[27:42] I think that goes to Peter’s early point, which is – you know I’m a big fan of this mantra of like “Package do-one-thing”; it’s name should be the ultimate one-line description of what it provides to you. That’s really not the case in industry. I’m sure all of us have seen so many codebases where packages are factored along Java lines, or along Ruby on Rails lines. A package called “Controllers”, or a package called “Forms”, a million packages called “Utilities”, or no packages at all. And in that sense of “I just wrote the code in the file, because I didn’t know where else to put it”, without any of that structure, that is where individually I find that people write a lot of wrapping comments, because they literally don’t have any structure in their code to fall back on. It’s all just in one big package, or worse, they’ve imported a library that somebody else has written.
That was usually the advice from the errors package. I don’t claim to have made it up, but for example where do you wrap? Do you wrap when you call into somebody else’s code? Obviously, that’s in a different package, but at the time, before [unintelligible 00:28:55.18] putting wrapping into the standard library, if you are calling to something in the standard library, by definition that error would be unadorned, unwrapped; you wouldn’t have a stack trace associated with it. This was the thing that – coming back to what programmers expect coming to Go, they really expect a stack trace. Whether that’s useful or not to them is, I think, independent of the fact that that’s what they’re used to in other languages. Python [unintelligible 00:29:27.02] Java will give you a stack trace any day of the week. They’re like “Okay, I have an error. Where’s my stack trace?”
That was one of the selling features of the errors package. People were like “Errors with stack traces. We love it. We understand exactly how this works.” So if you wanna guarantee that you at least get a stack trace that leads you at least part of the way there, even if you fall into the standard library or some package that somebody else has written, at those interface boundaries where you’re talking to somebody else’s code - that’s where you wrap.
There’s a point to be made here, and I’m seeing it also in the GoTime.fm Slack channel, and that is all the things that we’re talking about take a really long time to develop an intuition for, right? And especially in the Go way of doing things. It just takes time, and there’s a mental model that needs to build up… And if you’re more pragmatic, you just wanna get the job done, so you’re looking left, as you say, Dave, and you copy the thing, and it compiles, and you build it and you run off and you go into the sunset. Just get your job done, 9-to-5. And it takes a long time to build up these mental models, so finding clear package boundaries, or how best to use errors, or even like “Why would I wanna do one versus the other? Are there maxims, are there proverbs?” It just takes a long time, and it’s really hard to teach, and it’s really hard unless you are in it every day, for a number of months, even years.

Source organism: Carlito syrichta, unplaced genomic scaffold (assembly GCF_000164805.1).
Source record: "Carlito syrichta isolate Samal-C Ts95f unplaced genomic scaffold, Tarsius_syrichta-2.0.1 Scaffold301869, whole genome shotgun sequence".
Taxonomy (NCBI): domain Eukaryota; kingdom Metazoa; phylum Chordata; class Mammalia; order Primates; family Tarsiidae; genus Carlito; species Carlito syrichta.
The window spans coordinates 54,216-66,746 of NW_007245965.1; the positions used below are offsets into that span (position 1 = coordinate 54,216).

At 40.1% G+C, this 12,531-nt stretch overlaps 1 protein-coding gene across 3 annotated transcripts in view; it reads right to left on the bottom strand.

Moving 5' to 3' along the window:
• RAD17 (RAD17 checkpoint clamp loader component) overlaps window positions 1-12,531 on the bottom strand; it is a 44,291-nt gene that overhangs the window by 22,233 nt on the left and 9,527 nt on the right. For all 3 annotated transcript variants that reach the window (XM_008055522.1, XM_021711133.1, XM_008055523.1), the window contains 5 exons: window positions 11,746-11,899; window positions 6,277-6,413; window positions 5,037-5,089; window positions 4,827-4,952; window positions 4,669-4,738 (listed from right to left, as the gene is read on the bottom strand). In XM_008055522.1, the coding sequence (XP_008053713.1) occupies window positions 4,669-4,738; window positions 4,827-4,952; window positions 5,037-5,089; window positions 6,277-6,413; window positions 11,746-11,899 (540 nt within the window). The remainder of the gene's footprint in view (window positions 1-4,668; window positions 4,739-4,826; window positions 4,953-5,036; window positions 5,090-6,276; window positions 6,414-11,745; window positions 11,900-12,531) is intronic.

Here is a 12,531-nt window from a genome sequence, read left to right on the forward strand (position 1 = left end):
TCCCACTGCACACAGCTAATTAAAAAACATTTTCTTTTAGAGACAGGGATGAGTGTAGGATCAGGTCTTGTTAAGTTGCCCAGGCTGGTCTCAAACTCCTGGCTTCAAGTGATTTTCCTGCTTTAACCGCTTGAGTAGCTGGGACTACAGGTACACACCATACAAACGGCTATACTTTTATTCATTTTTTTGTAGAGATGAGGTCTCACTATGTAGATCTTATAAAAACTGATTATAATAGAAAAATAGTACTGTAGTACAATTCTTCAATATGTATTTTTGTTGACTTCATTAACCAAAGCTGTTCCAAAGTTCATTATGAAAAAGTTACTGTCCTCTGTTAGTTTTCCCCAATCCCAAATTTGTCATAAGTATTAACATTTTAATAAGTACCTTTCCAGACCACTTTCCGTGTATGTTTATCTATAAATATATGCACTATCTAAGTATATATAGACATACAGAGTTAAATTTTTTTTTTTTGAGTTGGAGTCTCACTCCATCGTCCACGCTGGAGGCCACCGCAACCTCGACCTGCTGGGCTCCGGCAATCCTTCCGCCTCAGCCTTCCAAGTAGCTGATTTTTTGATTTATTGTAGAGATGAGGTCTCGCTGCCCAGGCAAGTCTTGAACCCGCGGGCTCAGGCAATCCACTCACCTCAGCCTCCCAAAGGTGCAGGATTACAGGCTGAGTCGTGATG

Absolutely. For me, I’m less interested in the idea of wrapping, and more interested in - to bring it to today’s topic - the actual mechanics of what happens in that if err != nil block. All the time that I’ve been involved in Go, there have been this kind of set of repeated themes of trying to reduce the verbosity of this. Like the meme of Brad Fitzpatrick with his pedal that makes the little stanza - it’s a direct reaction to the “I dislike having to type the same thing over again.”
There’s an entirely different realm, which will not fit in this podcast, about the evil of – the notion of DRY above anything else… But the visceral reaction to the mechanicalness of having to type those if err != nil return error.
[31:38] And Dave, if you don’t mind, I just wanna jump in and maybe highlight – maybe it’s worth drawing a distinction between simply the verbosity of that check, and all the parts that you have to repeat, including the return whatever within the middle of it… And for me at least, somehow the semantics of it - and that’s probably the wrong word, but… The idea, like we spoke at the beginning of the podcast - it’s a critical part of Go, in my opinion, that errors are handled directly, upfront, and not kind of deferred to some other scope or some other place, where context might be lost.
For me at least, that semantic (or whatever it is) is extremely important to keep and to not lose. The verbosity, we can talk about… But I wonder if other people feel, first of all, that that distinction makes sense, and second of all, if they agree with me.
Yeah, that makes absolute sense, and any of the proposals you’ll see from the Go team, they have that property. Like, “We’re gonna treat errors as values. We’re gonna keep the context.”
I do not agree. I do not agree.
Can you give an example of one where it’s not?